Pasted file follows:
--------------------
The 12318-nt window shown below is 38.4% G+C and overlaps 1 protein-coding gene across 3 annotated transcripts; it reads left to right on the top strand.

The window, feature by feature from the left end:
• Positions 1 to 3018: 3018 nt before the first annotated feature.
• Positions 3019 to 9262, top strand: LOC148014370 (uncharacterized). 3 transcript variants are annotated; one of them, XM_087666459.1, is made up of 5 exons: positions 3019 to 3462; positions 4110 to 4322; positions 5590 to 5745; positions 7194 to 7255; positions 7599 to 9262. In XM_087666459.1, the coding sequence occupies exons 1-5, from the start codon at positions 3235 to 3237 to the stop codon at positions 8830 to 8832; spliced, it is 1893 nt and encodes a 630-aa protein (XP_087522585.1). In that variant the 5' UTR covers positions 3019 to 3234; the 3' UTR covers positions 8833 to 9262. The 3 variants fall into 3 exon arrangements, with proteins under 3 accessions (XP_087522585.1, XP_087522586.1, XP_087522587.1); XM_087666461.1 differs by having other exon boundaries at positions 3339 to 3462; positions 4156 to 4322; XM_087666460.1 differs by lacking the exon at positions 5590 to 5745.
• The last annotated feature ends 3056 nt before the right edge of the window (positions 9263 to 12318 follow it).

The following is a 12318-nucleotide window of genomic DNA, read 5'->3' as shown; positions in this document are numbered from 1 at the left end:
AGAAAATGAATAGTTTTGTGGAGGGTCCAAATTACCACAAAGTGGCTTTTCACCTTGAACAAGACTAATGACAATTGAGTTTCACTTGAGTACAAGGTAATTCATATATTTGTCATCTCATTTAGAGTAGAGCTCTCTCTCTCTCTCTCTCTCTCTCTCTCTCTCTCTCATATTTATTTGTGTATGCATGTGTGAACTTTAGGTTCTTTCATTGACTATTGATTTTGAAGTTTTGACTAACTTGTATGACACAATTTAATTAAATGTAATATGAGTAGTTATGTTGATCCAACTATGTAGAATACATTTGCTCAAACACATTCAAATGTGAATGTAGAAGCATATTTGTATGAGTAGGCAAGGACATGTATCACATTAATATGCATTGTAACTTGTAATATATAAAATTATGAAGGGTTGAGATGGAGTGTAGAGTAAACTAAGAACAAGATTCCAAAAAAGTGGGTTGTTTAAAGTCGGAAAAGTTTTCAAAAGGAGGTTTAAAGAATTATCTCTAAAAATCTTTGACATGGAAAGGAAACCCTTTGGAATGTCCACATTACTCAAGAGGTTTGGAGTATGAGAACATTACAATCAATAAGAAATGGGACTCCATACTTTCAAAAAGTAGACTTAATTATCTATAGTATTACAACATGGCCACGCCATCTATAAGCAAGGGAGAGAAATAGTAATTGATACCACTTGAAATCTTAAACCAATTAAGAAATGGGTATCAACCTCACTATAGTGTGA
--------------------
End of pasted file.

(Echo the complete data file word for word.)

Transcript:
The 12318-nt window shown below is 38.4% G+C and overlaps 1 protein-coding gene across 3 annotated transcripts; it reads left to right on the top strand.

The window, feature by feature from the left end:
• Positions 1 to 3018: 3018 nt before the first annotated feature.
• Positions 3019 to 9262, top strand: LOC148014370 (uncharacterized). 3 transcript variants are annotated; one of them, XM_087666459.1, is made up of 5 exons: positions 3019 to 3462; positions 4110 to 4322; positions 5590 to 5745; positions 7194 to 7255; positions 7599 to 9262. In XM_087666459.1, the coding sequence occupies exons 1-5, from the start codon at positions 3235 to 3237 to the stop codon at positions 8830 to 8832; spliced, it is 1893 nt and encodes a 630-aa protein (XP_087522585.1). In that variant the 5' UTR covers positions 3019 to 3234; the 3' UTR covers positions 8833 to 9262. The 3 variants fall into 3 exon arrangements, with proteins under 3 accessions (XP_087522585.1, XP_087522586.1, XP_087522587.1); XM_087666461.1 differs by having other exon boundaries at positions 3339 to 3462; positions 4156 to 4322; XM_087666460.1 differs by lacking the exon at positions 5590 to 5745.
• The last annotated feature ends 3056 nt before the right edge of the window (positions 9263 to 12318 follow it).

The following is a 12318-nucleotide window of genomic DNA, read 5'->3' as shown; positions in this document are numbered from 1 at the left end:
AGAAAATGAATAGTTTTGTGGAGGGTCCAAATTACCACAAAGTGGCTTTTCACCTTGAACAAGACTAATGACAATTGAGTTTCACTTGAGTACAAGGTAATTCATATATTTGTCATCTCATTTAGAGTAGAGCTCTCTCTCTCTCTCTCTCTCTCTCTCTCTCTCTCTCATATTTATTTGTGTATGCATGTGTGAACTTTAGGTTCTTTCATTGACTATTGATTTTGAAGTTTTGACTAACTTGTATGACACAATTTAATTAAATGTAATATGAGTAGTTATGTTGATCCAACTATGTAGAATACATTTGCTCAAACACATTCAAATGTGAATGTAGAAGCATATTTGTATGAGTAGGCAAGGACATGTATCACATTAATATGCATTGTAACTTGTAATATATAAAATTATGAAGGGTTGAGATGGAGTGTAGAGTAAACTAAGAACAAGATTCCAAAAAAGTGGGTTGTTTAAAGTCGGAAAAGTTTTCAAAAGGAGGTTTAAAGAATTATCTCTAAAAATCTTTGACATGGAAAGGAAACCCTTTGGAATGTCCACATTACTCAAGAGGTTTGGAGTATGAGAACATTACAATCAATAAGAAATGGGACTCCATACTTTCAAAAAGTAGACTTAATTATCTATAGTATTACAACATGGCCACGCCATCTATAAGCAAGGGAGAGAAATAGTAATTGATACCACTTGAAATCTTAAACCAATTAAGAAATGGGTATCAACCTCACTATAGTGTGA